Appeals court upholds First Amendment protection for petition freedom

Oklahomans and the First Amendment won a significant legal victory as a federal appeals court struck down an Oklahoma law restricting the circulation of ballot or candidate petitions to state residents.

Center for Competitive Politics (CCP) Vice President Stephen Hoersting served as co-counsel to the plaintiff in the case, Yes on Term Limits, along with attorney Todd Graves, a partner with Graves Bartle & Marcus in Kansas City, Missouri. CCP is a nonprofit organization which advocates for First Amendment-protected rights of speech, assembly, and petition.

"The 10th U.S. Circuit Court of Appeals has upheld important constitutional rights for Oklahomans, and we applaud their decision," said CCP Vice President Stephen Hoersting. "The Center for Competitive Politics now calls upon Oklahoma Attorney General Drew Edmonson to do the right thing and stop his prosecutions of those who engaged in this First Amendment-protected political activity."

To read the entire release, click here.

Filed Under: External Relations Sub-Pages, Federal, Federal Press Releases and Blogs, Press Releases, State, State Press Releases and Blogs

Recent appeals court decision upholds petition freedom in Oklahoma

CCP applauds the recent decision of the 10th U.S. Circuit Court of Appeals upholding petition freedom in Oklahoma. To read CCP’s release on the development, click here.

Filed Under: Blog, Oklahoma

Toledo Mayor Yearns for ‘Censorship Doctrine’

A coalition of business leaders in Ohio started a petition campaign to recall Toledo Mayor Carty Finkbeiner. The business groups claim the mayor has created a hostile business environment by wasting tax dollars and for other alleged misgivings.

A report in The Toledo Journal details the feud and the mayor’s reaction:

Mayor Finkbeiner blasted a third leader of the recall drive, Andy Stuart, who is general manager for Clear Channel Toledo. Among the radio stations he oversees is WSPD, whose talk-show hosts criticize the mayor on a daily basis.

"This man, again, lives outside of Toledo, and does not have a vote in Toledo," the mayor said. "But this master of negative news about Toledo wants Toledo voters to turn Toledo over to him, Mr. McMahon and Mr. Schlachter."

The mayor claimed that WSPD is in violation of "the Fairness Doctrine principle" because it will not give him airtime to reply to its "vicious, one-sided diatribes." He said he will ask U.S. Rep. Henry Waxman, chairman of the House Energy and Commerce Committee, to hold hearings on radio station abuses. He said he wants the House committee "to investigate all tapes of WSPD during the past three years."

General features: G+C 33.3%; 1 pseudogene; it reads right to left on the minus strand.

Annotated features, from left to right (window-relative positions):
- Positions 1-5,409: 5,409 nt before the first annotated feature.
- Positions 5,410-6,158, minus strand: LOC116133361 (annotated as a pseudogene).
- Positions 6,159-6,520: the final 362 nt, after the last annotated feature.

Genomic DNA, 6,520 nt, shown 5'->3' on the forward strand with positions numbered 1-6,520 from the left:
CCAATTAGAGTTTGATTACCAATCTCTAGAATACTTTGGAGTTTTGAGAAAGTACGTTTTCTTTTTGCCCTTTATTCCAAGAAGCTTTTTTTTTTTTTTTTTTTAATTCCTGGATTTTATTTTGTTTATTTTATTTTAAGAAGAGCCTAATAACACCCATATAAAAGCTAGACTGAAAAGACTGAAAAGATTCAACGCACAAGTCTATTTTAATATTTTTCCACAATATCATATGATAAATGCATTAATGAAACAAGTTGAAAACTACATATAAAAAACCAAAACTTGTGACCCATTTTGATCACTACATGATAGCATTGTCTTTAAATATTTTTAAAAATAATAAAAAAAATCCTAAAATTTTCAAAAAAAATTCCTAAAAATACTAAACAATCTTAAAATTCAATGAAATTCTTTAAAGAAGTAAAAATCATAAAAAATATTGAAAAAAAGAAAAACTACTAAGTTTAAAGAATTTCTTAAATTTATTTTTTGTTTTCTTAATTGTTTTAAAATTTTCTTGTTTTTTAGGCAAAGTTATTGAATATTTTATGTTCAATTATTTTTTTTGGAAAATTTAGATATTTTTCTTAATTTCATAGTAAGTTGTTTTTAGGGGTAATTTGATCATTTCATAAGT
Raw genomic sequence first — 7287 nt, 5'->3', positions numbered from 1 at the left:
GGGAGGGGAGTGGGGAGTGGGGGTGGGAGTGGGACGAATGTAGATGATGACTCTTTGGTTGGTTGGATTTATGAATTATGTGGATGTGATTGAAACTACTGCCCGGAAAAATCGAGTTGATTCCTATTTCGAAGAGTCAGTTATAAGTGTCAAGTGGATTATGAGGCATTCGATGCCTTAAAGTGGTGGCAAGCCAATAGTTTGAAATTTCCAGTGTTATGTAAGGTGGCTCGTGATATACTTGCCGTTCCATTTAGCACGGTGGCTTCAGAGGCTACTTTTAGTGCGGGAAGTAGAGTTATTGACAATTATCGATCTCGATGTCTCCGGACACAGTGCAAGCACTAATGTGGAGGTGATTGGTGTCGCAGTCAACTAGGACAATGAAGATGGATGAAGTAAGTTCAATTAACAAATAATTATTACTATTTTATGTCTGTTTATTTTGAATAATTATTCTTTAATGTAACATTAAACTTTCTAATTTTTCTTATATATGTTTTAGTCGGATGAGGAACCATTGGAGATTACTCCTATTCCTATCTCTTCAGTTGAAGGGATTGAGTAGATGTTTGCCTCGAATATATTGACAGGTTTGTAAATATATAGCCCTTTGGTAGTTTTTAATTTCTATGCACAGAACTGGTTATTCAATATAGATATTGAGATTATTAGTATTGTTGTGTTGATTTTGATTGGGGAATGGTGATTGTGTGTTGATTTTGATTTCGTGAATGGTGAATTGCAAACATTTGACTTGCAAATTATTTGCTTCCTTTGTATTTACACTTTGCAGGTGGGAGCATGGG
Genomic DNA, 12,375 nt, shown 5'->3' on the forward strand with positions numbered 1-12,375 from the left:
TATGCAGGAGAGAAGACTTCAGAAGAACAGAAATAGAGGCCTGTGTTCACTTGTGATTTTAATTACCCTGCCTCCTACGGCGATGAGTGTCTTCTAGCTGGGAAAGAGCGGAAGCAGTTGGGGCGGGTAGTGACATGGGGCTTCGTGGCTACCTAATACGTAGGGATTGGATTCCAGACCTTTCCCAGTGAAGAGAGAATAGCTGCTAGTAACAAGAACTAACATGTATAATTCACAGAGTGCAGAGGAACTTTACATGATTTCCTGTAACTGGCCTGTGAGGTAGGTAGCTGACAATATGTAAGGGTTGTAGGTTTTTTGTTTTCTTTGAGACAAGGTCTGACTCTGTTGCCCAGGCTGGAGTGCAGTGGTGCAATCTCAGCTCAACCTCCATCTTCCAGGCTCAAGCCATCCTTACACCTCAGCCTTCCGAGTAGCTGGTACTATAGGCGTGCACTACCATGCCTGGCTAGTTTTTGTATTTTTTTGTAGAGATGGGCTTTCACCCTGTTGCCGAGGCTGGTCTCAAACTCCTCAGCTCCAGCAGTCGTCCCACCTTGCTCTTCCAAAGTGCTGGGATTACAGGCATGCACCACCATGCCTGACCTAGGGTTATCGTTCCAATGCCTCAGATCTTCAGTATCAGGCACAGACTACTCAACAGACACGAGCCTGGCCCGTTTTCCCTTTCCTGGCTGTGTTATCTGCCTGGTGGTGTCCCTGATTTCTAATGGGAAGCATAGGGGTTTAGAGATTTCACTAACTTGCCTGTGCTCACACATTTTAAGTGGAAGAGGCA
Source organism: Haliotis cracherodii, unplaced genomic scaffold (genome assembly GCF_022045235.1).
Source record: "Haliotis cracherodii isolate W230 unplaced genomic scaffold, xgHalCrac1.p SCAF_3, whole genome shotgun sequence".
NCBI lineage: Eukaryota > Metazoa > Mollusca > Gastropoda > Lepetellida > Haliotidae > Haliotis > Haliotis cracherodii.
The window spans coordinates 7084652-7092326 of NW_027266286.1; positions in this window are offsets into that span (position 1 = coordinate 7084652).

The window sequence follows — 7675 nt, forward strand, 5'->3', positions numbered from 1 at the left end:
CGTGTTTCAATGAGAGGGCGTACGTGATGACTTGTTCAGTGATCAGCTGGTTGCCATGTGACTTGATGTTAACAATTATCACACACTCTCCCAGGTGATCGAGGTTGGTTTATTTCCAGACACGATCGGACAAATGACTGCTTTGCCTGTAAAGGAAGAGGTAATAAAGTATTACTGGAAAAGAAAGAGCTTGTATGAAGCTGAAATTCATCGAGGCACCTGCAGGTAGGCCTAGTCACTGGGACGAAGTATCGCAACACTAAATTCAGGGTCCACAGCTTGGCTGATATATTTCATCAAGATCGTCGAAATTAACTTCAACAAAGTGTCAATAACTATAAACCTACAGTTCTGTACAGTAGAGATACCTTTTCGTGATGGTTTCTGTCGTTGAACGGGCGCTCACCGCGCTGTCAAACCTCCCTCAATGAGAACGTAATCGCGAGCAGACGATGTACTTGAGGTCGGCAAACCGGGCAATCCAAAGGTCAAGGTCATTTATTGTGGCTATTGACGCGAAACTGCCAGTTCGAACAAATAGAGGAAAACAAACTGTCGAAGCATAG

It’s telling that the mayor’s reaction to critical information of him is to call for the return of a law censoring speech that hasn’t been in place since 1987. If the Federal Communications Commission enacts local control regulations of radio stations, expect this sort of political pressure to effectively replace what was once known as the ‘fairness doctrine.’ For the record, Mayor Finkbeiner, there’s no such thing as "the Fairness Doctrine principle." It’s called censorship.

Filed Under: Blog

First Amendment advocacy group submits testimony on Citizens Election Program

The Center for Competitive Politics (CCP) submitted a statement to the Connecticut State Election Enforcement Commission in advance of Friday’s hearing on the state’s program of taxpayer-funded political campaigns, officially known as the Citizens Election Program. The testimony by CCP President Sean Parnell features research and analysis weighing the impact of Connecticut’s experience in the 2008 election cycle, the first in which it was implemented.

To read the entire release click the headline above

Filed Under: External Relations Press Releases, External Relations Sub-Pages, Press Releases, State, State Press Releases and Blogs, Tax Financed Campaigns Press Release/In the News/Blog, Tax Financed Campaigns State, Tax-Financing

Fairness Doctrine and the Obama Transition

Some left-leaning activists and politicians have openly declared support for reviving the Fairness Doctrine, a draconian speech restriction dismantled over 20 years ago. President-elect Obama has said he does not support reviving the Fairness Doctrine through legislative action. However, Obama’s FCC appointees could use FCC regulations to achieve similar goals of Fairness Doctrine supporters.

David Rittgers posted an extensive background and look-ahead on the Fairness Doctrine at the Cato Institute’s blog and conservative bloggers are debating how Congress and the executive branch might approach the issue. Blogs on the left are muted and split on the Fairness Doctrine. The Internet was used as a powerful communication and organization tool by Obama and Democrats in the election, and there’s not widespread concern among progressive activists that they are voiceless (compared to concerns on the left about talk radio a decade ago).

to read more, click the headline above

Filed Under: Blog

First Amendment advocacy group adds new communications manager

The Center for Competitive Politics (CCP) has hired Jeff Patch as its communications manager. 

For the full press release click the following link: release

Filed Under: Press Releases

The Center for Competitive Politics is now the Institute for Free Speech.